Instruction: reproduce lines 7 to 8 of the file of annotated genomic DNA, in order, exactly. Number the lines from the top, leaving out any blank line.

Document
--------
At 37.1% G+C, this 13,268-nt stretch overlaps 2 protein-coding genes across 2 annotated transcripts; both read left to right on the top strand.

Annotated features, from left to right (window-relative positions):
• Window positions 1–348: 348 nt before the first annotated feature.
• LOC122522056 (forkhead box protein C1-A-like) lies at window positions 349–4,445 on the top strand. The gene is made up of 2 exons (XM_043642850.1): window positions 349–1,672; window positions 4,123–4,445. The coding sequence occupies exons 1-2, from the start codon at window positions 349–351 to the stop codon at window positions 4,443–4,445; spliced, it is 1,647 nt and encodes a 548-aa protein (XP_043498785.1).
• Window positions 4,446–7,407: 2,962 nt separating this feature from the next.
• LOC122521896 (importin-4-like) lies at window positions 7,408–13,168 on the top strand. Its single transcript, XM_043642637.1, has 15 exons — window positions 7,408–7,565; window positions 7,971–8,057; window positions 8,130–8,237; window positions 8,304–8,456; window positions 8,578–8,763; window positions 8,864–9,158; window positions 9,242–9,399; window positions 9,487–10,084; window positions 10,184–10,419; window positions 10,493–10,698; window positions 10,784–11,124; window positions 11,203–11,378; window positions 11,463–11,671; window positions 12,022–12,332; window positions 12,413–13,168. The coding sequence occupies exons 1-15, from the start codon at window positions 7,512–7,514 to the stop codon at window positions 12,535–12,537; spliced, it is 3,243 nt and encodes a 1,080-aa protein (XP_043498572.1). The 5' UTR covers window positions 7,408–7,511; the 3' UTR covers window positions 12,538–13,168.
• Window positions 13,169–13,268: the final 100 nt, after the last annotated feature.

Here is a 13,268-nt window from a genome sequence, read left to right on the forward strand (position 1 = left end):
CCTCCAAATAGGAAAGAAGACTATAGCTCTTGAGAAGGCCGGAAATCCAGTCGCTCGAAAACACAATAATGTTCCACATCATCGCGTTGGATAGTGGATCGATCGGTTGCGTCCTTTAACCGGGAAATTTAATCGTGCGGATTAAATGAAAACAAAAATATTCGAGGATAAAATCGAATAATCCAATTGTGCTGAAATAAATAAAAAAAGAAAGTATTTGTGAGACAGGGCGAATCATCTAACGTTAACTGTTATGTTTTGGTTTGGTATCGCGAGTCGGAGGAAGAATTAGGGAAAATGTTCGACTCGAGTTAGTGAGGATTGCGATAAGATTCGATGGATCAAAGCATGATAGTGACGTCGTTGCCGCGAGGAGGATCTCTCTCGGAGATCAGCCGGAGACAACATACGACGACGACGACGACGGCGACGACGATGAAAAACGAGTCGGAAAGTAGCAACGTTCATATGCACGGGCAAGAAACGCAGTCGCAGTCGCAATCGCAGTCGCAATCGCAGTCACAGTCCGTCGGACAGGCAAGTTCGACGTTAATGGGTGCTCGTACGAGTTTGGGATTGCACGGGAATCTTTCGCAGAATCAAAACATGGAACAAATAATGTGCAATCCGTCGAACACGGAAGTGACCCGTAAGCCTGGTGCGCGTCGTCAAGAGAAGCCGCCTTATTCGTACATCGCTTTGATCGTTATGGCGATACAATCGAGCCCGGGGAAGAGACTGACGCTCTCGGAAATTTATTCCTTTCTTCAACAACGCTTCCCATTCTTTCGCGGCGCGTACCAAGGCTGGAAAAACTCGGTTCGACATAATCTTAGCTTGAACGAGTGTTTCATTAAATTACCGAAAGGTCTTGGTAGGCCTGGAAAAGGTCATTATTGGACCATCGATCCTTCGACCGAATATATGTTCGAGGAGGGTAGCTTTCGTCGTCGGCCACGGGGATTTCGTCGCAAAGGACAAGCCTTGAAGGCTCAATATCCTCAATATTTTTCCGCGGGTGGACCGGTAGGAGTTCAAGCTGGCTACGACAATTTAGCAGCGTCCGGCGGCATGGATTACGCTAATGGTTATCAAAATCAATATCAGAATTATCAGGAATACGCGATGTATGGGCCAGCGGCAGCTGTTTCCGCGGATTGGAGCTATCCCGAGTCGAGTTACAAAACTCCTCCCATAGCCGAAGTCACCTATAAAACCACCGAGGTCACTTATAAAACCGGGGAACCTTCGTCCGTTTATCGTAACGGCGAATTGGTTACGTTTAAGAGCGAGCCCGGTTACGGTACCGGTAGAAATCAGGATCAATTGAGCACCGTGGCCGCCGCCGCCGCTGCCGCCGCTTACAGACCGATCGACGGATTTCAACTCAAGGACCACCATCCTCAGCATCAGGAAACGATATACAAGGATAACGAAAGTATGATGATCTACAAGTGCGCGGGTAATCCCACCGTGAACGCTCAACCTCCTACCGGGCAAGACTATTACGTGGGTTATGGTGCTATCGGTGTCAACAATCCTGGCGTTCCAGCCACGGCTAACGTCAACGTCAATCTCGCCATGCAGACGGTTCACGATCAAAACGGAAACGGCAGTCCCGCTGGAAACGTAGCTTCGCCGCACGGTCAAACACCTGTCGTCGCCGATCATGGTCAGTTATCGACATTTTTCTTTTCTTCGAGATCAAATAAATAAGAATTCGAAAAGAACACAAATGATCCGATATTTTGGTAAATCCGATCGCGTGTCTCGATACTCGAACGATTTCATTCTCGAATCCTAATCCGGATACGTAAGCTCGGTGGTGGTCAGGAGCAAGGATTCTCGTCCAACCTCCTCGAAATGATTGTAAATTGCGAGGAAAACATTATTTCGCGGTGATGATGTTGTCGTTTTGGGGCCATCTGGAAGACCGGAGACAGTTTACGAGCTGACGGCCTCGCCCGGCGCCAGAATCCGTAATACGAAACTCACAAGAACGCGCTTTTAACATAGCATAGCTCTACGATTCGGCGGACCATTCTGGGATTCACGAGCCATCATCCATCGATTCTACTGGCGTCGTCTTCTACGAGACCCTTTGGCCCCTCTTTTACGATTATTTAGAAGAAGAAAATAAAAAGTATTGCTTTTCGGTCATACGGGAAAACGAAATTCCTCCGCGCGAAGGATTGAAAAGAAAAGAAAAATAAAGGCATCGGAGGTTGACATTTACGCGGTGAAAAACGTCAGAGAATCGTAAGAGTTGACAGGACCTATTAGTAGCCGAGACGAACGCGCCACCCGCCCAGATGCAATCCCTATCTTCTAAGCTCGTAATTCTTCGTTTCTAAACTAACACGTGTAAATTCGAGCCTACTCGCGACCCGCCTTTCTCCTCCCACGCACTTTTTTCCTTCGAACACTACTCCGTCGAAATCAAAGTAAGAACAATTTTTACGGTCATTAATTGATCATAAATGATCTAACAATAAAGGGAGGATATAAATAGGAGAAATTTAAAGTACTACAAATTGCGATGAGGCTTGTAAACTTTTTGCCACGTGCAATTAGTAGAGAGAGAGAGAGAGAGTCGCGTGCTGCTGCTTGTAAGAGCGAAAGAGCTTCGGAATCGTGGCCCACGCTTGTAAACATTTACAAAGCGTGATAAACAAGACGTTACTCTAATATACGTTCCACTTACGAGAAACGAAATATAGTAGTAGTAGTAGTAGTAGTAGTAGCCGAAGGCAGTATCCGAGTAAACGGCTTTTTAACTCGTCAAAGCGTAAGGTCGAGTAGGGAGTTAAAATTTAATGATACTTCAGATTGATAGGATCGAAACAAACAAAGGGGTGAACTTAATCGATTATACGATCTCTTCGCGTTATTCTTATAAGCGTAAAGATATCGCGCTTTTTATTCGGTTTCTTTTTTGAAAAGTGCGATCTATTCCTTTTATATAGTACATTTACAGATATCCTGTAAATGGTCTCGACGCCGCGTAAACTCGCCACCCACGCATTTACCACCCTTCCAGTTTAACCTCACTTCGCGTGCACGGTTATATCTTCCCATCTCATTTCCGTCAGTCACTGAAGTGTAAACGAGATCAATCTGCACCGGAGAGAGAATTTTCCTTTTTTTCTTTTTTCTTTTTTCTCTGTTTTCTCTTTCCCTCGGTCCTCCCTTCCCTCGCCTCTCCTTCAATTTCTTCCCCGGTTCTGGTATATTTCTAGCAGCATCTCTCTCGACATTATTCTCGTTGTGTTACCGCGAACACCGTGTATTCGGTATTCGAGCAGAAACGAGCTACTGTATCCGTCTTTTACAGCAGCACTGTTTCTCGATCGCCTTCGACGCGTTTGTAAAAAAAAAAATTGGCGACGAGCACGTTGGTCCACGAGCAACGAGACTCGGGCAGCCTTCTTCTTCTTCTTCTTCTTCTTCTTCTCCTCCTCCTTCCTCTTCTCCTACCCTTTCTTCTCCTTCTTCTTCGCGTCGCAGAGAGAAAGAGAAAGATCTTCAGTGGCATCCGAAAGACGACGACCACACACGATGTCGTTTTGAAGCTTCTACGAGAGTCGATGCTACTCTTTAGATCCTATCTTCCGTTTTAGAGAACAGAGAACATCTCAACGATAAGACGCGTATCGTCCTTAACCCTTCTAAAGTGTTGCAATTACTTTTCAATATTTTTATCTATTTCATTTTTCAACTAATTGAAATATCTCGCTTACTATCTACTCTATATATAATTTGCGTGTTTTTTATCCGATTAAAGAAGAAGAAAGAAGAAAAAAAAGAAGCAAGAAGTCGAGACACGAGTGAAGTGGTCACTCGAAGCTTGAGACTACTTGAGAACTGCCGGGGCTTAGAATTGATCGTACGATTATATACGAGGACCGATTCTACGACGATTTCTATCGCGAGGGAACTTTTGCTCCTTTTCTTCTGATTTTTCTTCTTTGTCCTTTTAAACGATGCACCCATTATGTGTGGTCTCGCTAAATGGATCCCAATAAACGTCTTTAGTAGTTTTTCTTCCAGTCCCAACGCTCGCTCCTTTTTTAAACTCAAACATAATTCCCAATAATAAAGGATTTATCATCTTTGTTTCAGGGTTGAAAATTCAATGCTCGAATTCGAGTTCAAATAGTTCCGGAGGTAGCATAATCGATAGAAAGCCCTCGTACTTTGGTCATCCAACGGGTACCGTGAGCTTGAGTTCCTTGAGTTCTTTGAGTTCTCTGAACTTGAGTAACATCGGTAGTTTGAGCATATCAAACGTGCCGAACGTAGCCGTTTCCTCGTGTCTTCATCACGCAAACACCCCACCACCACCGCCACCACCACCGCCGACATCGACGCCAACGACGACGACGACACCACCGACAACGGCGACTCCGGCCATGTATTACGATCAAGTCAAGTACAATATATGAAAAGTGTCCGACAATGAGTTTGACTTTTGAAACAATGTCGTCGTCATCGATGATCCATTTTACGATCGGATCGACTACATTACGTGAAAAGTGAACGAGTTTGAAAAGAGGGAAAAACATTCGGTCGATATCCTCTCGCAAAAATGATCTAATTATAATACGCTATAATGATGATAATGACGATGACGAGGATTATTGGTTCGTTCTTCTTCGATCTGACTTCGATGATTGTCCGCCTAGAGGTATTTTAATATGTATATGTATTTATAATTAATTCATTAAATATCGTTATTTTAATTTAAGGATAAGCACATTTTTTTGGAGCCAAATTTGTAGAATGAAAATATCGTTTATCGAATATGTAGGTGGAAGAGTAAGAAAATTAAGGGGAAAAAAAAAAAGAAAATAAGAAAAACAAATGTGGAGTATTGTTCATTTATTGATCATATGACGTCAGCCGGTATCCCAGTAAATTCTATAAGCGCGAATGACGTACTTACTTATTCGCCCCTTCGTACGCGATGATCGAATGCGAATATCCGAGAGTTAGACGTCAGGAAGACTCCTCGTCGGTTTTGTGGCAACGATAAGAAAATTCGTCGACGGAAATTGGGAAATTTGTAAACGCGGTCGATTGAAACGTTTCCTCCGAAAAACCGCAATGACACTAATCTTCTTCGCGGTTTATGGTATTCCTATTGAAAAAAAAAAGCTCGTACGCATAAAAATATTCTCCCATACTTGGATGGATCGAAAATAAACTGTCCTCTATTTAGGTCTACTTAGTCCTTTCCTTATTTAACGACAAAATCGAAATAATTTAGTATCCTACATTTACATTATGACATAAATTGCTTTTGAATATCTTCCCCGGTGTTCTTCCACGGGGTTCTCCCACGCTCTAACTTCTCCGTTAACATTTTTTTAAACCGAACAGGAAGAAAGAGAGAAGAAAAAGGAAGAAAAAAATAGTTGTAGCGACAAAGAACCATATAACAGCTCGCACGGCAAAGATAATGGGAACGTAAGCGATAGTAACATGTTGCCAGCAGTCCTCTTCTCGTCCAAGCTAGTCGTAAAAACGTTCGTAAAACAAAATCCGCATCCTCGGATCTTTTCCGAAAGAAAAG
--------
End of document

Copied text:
• Window positions 13,169–13,268: the final 100 nt, after the last annotated feature.

Here is a 13,268-nt window from a genome sequence, read left to right on the forward strand (position 1 = left end):